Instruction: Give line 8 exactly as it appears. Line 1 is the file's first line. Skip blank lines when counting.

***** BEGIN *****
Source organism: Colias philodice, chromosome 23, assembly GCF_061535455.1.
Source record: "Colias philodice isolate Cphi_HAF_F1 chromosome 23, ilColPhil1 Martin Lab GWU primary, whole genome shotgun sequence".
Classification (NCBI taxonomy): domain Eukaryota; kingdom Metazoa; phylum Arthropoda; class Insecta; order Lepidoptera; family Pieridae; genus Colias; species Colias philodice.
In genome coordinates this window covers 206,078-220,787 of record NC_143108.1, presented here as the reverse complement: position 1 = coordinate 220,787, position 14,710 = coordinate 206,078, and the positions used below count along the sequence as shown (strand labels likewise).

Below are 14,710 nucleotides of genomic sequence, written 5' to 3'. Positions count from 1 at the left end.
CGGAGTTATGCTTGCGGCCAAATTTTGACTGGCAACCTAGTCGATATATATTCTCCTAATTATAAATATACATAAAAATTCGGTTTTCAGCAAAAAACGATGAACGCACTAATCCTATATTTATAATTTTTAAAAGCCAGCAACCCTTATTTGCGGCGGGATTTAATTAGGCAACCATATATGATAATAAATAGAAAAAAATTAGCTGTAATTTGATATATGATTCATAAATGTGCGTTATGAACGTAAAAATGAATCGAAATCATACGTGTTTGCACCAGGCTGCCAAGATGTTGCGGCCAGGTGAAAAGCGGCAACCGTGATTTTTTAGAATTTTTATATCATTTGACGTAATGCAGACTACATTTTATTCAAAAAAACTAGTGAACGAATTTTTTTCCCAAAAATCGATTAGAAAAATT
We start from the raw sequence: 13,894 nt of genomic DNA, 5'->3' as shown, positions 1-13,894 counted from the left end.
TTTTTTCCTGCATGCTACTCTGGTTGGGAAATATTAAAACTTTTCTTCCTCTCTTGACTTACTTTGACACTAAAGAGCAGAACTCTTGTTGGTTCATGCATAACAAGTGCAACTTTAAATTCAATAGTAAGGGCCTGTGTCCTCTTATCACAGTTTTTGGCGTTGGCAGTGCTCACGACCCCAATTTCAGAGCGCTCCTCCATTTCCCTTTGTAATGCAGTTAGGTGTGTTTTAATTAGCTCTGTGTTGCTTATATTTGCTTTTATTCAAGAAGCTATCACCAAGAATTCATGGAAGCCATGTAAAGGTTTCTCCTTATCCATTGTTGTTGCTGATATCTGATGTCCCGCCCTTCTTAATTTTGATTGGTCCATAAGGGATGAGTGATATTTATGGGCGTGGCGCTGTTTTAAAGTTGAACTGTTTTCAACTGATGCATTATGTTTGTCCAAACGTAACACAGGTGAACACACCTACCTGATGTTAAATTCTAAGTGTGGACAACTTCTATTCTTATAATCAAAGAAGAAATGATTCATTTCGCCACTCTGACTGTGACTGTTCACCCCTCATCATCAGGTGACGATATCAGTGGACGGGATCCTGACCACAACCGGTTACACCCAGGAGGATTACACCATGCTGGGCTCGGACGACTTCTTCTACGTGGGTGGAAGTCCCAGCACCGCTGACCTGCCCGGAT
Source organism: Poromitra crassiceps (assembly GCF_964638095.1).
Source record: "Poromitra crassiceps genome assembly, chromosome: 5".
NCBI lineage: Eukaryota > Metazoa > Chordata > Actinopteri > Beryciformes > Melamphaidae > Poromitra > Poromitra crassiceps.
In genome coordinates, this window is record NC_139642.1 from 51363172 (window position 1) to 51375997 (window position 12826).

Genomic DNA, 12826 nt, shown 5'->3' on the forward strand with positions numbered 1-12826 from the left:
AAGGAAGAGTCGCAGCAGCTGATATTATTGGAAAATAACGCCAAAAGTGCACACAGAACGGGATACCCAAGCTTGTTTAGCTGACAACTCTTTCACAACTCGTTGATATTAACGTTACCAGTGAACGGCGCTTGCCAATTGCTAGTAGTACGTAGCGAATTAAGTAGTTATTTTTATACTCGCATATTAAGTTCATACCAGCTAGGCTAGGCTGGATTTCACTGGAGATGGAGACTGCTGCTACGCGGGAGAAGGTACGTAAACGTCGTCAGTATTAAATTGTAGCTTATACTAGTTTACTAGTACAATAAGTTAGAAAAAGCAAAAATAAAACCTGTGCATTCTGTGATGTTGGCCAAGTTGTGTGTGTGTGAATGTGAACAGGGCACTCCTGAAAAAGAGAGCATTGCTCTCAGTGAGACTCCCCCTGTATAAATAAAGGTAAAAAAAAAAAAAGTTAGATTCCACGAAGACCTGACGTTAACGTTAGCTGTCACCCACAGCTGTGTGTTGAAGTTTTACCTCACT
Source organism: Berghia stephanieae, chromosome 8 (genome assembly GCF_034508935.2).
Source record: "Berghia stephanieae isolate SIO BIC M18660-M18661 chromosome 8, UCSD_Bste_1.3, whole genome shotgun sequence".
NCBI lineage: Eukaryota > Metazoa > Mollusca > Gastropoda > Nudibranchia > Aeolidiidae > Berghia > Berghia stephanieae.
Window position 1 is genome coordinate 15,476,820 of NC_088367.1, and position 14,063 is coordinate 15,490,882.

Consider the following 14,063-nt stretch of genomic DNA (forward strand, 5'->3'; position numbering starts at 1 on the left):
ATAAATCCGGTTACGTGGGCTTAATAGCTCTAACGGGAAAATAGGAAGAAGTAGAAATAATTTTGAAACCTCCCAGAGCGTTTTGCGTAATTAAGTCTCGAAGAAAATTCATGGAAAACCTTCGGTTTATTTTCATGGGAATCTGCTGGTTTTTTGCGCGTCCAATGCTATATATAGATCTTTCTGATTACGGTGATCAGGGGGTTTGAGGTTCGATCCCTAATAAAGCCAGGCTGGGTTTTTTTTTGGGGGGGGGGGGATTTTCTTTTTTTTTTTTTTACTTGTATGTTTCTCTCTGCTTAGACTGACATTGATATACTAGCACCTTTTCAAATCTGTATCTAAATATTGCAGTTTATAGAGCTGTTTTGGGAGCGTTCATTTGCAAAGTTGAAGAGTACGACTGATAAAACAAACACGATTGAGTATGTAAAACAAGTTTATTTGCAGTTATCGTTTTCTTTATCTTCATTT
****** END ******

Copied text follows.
TTTTTTCCTGCATGCTACTCTGGTTGGGAAATATTAAAACTTTTCTTCCTCTCTTGACTTACTTTGACACTAAAGAGCAGAACTCTTGTTGGTTCATGCATAACAAGTGCAACTTTAAATTCAATAGTAAGGGCCTGTGTCCTCTTATCACAGTTTTTGGCGTTGGCAGTGCTCACGACCCCAATTTCAGAGCGCTCCTCCATTTCCCTTTGTAATGCAGTTAGGTGTGTTTTAATTAGCTCTGTGTTGCTTATATTTGCTTTTATTCAAGAAGCTATCACCAAGAATTCATGGAAGCCATGTAAAGGTTTCTCCTTATCCATTGTTGTTGCTGATATCTGATGTCCCGCCCTTCTTAATTTTGATTGGTCCATAAGGGATGAGTGATATTTATGGGCGTGGCGCTGTTTTAAAGTTGAACTGTTTTCAACTGATGCATTATGTTTGTCCAAACGTAACACAGGTGAACACACCTACCTGATGTTAAATTCTAAGTGTGGACAACTTCTATTCTTATAATCAAAGAAGAAATGATTCATTTCGCCACTCTGACTGTGACTGTTCACCCCTCATCATCAGGTGACGATATCAGTGGACGGGATCCTGACCACAACCGGTTACACCCAGGAGGATTACACCATGCTGGGCTCGGACGACTTCTTCTACGTGGGTGGAAGTCCCAGCACCGCTGACCTGCCCGGAT